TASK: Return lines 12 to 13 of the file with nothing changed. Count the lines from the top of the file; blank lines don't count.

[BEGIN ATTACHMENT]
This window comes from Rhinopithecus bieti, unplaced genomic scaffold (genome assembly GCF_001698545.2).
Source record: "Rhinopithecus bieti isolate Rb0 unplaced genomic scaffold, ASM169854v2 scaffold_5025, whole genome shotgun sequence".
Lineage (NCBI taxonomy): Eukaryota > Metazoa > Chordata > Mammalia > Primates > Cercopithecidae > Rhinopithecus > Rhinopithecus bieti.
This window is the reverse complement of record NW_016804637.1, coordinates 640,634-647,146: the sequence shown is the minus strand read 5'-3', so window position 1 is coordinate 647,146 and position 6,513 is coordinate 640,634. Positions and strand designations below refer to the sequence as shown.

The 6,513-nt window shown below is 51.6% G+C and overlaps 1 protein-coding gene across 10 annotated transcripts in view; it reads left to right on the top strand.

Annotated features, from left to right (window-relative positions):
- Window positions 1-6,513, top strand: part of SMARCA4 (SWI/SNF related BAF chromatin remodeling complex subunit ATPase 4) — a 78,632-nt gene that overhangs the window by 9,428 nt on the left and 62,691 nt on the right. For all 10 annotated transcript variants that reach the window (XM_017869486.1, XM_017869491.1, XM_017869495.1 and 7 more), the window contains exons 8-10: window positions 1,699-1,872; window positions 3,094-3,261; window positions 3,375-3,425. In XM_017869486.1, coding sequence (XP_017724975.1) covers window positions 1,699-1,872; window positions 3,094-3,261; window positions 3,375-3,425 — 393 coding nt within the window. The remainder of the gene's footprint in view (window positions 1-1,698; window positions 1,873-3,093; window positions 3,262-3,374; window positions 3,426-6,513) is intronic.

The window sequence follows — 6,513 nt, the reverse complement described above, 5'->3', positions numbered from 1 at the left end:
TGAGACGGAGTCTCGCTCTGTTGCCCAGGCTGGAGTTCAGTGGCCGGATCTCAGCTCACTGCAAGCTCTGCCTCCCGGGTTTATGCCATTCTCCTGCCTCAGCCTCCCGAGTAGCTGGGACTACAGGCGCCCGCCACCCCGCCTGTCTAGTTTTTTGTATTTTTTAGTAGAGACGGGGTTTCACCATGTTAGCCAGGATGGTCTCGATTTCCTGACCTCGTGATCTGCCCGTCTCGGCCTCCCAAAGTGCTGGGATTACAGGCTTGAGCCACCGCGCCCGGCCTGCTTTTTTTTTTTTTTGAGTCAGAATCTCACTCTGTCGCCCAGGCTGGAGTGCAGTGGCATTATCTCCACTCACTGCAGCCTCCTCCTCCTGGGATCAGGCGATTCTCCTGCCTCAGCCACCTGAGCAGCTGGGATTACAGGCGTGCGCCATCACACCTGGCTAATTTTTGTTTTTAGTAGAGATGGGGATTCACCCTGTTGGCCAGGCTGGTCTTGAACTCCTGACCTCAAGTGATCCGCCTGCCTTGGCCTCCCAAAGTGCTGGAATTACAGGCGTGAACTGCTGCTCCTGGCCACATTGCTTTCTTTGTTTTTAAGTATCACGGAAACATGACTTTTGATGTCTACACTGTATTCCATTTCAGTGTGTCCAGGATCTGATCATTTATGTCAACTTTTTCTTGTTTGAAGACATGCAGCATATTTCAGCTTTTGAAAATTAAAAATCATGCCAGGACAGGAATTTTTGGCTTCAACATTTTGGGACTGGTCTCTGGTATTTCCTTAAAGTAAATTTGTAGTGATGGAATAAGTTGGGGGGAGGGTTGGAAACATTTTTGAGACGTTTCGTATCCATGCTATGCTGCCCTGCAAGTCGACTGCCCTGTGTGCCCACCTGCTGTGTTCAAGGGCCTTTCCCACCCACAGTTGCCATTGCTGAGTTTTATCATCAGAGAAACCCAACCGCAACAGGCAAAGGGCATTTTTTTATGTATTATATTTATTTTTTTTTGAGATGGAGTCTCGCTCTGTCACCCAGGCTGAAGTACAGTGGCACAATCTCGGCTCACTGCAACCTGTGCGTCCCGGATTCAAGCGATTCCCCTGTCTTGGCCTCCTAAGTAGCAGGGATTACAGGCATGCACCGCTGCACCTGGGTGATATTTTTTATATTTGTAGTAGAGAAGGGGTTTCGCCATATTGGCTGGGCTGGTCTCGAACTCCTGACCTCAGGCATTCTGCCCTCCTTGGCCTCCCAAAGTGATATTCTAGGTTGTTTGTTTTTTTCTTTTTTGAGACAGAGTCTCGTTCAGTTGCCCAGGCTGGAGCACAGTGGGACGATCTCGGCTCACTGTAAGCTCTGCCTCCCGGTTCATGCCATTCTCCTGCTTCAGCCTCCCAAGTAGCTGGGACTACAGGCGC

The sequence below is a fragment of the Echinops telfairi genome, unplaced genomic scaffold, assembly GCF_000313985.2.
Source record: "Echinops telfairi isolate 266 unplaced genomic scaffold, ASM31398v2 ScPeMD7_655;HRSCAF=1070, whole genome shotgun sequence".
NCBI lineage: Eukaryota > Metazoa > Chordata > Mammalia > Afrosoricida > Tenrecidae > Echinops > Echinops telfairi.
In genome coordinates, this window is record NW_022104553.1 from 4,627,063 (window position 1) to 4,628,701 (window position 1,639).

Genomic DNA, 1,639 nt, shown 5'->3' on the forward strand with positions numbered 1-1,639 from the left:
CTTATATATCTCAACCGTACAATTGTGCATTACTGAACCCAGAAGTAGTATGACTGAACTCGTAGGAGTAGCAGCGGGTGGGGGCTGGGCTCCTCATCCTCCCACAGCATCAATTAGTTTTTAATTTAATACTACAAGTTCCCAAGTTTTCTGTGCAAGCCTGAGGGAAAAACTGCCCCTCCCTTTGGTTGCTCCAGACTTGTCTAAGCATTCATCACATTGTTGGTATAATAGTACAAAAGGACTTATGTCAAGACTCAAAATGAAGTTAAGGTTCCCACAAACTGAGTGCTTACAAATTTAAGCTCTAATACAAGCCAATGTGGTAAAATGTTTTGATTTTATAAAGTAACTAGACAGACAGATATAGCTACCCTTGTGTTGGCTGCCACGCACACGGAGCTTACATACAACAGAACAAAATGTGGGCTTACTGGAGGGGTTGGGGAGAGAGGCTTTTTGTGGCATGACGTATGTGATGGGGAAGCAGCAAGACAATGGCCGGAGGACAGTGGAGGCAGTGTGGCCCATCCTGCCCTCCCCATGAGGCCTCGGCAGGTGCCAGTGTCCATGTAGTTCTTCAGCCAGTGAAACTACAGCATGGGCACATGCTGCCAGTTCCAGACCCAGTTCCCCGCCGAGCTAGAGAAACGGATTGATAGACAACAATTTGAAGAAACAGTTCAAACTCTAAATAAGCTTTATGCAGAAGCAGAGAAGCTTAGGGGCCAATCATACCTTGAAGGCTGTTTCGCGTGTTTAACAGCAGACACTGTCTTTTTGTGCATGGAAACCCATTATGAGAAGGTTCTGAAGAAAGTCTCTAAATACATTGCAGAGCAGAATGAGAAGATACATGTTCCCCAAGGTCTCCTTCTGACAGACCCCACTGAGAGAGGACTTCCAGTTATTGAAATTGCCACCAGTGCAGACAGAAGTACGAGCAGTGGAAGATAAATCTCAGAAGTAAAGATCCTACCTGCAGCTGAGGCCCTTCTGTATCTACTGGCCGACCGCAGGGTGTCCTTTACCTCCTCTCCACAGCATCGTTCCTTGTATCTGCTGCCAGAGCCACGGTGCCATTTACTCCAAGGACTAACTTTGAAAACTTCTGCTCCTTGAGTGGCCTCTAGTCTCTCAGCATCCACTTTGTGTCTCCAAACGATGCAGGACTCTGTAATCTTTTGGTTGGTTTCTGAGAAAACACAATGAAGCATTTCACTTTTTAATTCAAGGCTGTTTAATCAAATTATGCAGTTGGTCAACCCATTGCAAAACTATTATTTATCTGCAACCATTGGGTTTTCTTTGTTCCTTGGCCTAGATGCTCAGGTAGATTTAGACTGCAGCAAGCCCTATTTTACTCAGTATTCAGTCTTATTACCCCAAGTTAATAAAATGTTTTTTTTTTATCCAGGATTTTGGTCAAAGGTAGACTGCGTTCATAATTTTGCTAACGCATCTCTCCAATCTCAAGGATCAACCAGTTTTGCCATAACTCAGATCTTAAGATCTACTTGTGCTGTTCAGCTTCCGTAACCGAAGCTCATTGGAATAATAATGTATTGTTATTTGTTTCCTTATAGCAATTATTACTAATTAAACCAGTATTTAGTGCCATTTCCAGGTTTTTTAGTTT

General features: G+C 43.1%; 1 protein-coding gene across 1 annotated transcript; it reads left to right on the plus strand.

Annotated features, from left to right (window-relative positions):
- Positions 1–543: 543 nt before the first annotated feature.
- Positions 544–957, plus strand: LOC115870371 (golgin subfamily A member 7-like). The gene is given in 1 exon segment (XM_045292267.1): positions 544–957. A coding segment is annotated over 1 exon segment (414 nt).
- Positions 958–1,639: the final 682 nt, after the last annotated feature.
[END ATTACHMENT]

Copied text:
NCBI lineage: Eukaryota > Metazoa > Chordata > Mammalia > Afrosoricida > Tenrecidae > Echinops > Echinops telfairi.
In genome coordinates, this window is record NW_022104553.1 from 4,627,063 (window position 1) to 4,628,701 (window position 1,639).